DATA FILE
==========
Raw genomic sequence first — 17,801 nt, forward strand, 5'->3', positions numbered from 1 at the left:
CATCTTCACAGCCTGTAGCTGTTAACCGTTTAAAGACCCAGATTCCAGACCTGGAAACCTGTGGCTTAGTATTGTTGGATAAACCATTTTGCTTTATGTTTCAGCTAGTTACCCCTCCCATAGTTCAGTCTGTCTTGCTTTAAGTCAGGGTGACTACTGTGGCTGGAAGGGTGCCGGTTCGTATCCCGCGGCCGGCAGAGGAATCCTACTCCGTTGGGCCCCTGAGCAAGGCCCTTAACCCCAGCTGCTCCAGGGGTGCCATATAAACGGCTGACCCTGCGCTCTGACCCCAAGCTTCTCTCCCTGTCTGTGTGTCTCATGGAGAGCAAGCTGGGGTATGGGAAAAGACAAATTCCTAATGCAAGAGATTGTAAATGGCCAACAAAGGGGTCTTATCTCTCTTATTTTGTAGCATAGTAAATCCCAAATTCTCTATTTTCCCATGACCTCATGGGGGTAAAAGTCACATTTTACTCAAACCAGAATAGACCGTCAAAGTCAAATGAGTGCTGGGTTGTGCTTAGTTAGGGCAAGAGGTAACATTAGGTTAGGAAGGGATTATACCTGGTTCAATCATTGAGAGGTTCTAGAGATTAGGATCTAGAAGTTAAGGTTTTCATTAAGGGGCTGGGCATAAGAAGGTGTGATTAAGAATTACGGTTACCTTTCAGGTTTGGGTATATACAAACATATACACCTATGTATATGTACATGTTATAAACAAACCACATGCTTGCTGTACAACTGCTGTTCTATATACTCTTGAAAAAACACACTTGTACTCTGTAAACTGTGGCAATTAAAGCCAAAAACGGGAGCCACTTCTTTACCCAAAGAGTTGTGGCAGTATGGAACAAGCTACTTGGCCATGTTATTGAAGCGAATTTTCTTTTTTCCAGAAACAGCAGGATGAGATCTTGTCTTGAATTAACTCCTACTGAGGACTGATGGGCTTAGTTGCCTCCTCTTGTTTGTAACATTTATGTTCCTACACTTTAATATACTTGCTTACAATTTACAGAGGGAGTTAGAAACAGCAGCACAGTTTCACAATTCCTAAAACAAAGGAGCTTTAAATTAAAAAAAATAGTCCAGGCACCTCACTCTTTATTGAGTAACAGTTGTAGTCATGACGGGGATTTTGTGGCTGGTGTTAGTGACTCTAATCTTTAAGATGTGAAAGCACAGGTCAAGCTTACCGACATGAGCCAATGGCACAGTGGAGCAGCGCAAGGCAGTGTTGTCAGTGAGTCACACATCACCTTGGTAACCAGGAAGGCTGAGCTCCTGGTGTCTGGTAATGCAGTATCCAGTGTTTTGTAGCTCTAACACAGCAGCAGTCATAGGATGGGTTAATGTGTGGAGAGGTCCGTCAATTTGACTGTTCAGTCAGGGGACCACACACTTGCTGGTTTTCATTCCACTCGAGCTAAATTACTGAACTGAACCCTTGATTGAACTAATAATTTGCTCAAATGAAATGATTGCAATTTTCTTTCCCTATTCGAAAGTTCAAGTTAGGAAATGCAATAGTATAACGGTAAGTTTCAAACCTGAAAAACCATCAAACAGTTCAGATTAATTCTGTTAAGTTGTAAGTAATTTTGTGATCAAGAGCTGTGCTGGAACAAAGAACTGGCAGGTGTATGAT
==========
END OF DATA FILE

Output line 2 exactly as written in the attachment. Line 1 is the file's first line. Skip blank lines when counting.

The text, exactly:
CATCTTCACAGCCTGTAGCTGTTAACCGTTTAAAGACCCAGATTCCAGACCTGGAAACCTGTGGCTTAGTATTGTTGGATAAACCATTTTGCTTTATGTTTCAGCTAGTTACCCCTCCCATAGTTCAGTCTGTCTTGCTTTAAGTCAGGGTGACTACTGTGGCTGGAAGGGTGCCGGTTCGTATCCCGCGGCCGGCAGAGGAATCCTACTCCGTTGGGCCCCTGAGCAAGGCCCTTAACCCCAGCTGCTCCAGGGGTGCCATATAAACGGCTGACCCTGCGCTCTGACCCCAAGCTTCTCTCCCTGTCTGTGTGTCTCATGGAGAGCAAGCTGGGGTATGGGAAAAGACAAATTCCTAATGCAAGAGATTGTAAATGGCCAACAAAGGGGTCTTATCTCTCTTATTTTGTAGCATAGTAAATCCCAAATTCTCTATTTTCCCATGACCTCATGGGGGTAAAAGTCACATTTTACTCAAACCAGAATAGACCGTCAAAGTCAAATGAGTGCTGGGTTGTGCTTAGTTAGGGCAAGAGGTAACATTAGGTTAGGAAGGGATTATACCTGGTTCAATCATTGAGAGGTTCTAGAGATTAGGATCTAGAAGTTAAGGTTTTCATTAAGGGGCTGGGCATAAGAAGGTGTGATTAAGAATTACGGTTACCTTTCAGGTTTGGGTATATACAAACATATACACCTATGTATATGTACATGTTATAAACAAACCACATGCTTGCTGTACAACTGCTGTTCTATATACTCTTGAAAAAACACACTTGTACTCTGTAAACTGTGGCAATTAAAGCCAAAAACGGGAGCCACTTCTTTACCCAAAGAGTTGTGGCAGTATGGAACAAGCTACTTGGCCATGTTATTGAAGCGAATTTTCTTTTTTCCAGAAACAGCAGGATGAGATCTTGTCTTGAATTAACTCCTACTGAGGACTGATGGGCTTAGTTGCCTCCTCTTGTTTGTAACATTTATGTTCCTACACTTTAATATACTTGCTTACAATTTACAGAGGGAGTTAGAAACAGCAGCACAGTTTCACAATTCCTAAAACAAAGGAGCTTTAAATTAAAAAAAATAGTCCAGGCACCTCACTCTTTATTGAGTAACAGTTGTAGTCATGACGGGGATTTTGTGGCTGGTGTTAGTGACTCTAATCTTTAAGATGTGAAAGCACAGGTCAAGCTTACCGACATGAGCCAATGGCACAGTGGAGCAGCGCAAGGCAGTGTTGTCAGTGAGTCACACATCACCTTGGTAACCAGGAAGGCTGAGCTCCTGGTGTCTGGTAATGCAGTATCCAGTGTTTTGTAGCTCTAACACAGCAGCAGTCATAGGATGGGTTAATGTGTGGAGAGGTCCGTCAATTTGACTGTTCAGTCAGGGGACCACACACTTGCTGGTTTTCATTCCACTCGAGCTAAATTACTGAACTGAACCCTTGATTGAACTAATAATTTGCTCAAATGAAATGATTGCAATTTTCTTTCCCTATTCGAAAGTTCAAGTTAGGAAATGCAATAGTATAACGGTAAGTTTCAAACCTGAAAAACCATCAAACAGTTCAGATTAATTCTGTTAAGTTGTAAGTAATTTTGTGATCAAGAGCTGTGCTGGAACAAAGAACTGGCAGGTGTATGAT